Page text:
Using a keyboard on a touchscreen — as one might find on a tablet like the iPad or a mobile phone — can take a little getting used to even for people with the sense of sight intact. Engineers at Stanford University have taken a step toward something that might, at first thought, seem even more improbable: using a touchscreen interface to help the blind access everything that a tablet computer or mobile phone has to offer.
While there are currently note taking machines that can be used by the blind to write Braille, they can cost upwards of $6,000. A tablet computer, on the other hand, is much cheaper and more versatile in its capabilities. The engineers expanded on an idea that began as an effort to use a tablet computer as a Braille reader, but wound up with something quite a bit more unique.
Says team member Adam Duran: “Originally, our assignment was to create a character-recognition application that would use the camera on a mobile device — a phone or tablet — to transform pages of Braille into readable text. It was a cool challenge, but not exactly where we ended up.”
It may seem odd that a user interface devoid of tactile feedback would (or even could) be used to work with Braille — an alphabet that is based on bumps that are interpreted by the touch of its reader’s fingertips. The engineers worked out a way that virtual keys on the touchscreen’s flat surface wouldn’t have to be found by fingertips; instead, the keys would find the fingertips. As eight fingertips are places on the touchscreen, the keys orient themselves accordingly. If the keys need to be reset for any reason, lifting all eight fingers from the surface does the trick easily and painlessly.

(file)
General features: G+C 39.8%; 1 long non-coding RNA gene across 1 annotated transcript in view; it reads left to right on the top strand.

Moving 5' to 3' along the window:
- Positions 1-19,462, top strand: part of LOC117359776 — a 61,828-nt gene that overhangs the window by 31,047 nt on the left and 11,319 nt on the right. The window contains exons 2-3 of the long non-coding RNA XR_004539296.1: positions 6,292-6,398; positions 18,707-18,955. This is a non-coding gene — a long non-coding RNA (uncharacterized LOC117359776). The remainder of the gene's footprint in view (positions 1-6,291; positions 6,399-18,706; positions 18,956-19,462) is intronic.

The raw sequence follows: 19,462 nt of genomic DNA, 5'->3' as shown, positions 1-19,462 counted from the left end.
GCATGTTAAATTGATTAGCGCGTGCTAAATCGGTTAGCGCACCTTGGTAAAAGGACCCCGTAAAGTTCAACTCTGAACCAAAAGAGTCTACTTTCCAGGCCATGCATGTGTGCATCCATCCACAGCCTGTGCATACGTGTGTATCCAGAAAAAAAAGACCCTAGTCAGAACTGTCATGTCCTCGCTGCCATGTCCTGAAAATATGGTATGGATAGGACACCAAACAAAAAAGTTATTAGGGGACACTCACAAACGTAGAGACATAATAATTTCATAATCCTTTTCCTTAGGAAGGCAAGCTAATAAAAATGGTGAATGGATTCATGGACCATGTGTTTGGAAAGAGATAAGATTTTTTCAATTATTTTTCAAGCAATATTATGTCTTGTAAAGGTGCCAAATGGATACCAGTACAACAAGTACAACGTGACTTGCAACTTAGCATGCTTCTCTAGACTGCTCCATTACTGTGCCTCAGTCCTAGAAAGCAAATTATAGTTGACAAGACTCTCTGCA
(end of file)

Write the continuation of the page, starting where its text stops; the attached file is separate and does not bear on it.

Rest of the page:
Such a design has another benefit that should help in its adoption once the technology becomes ready for prime time.
“They’re customizable,” says team member Sohan Dharmaraja. “They can accommodate users whose fingers are small or large, those who type with fingers close together or far apart, even to allow a user to type on a tablet hanging around the neck with hands opposed as if playing a clarinet.”
Professor Charbel Farhat states it plainly: “No standard Braille writer can do this. This is a real step forward for the blind.”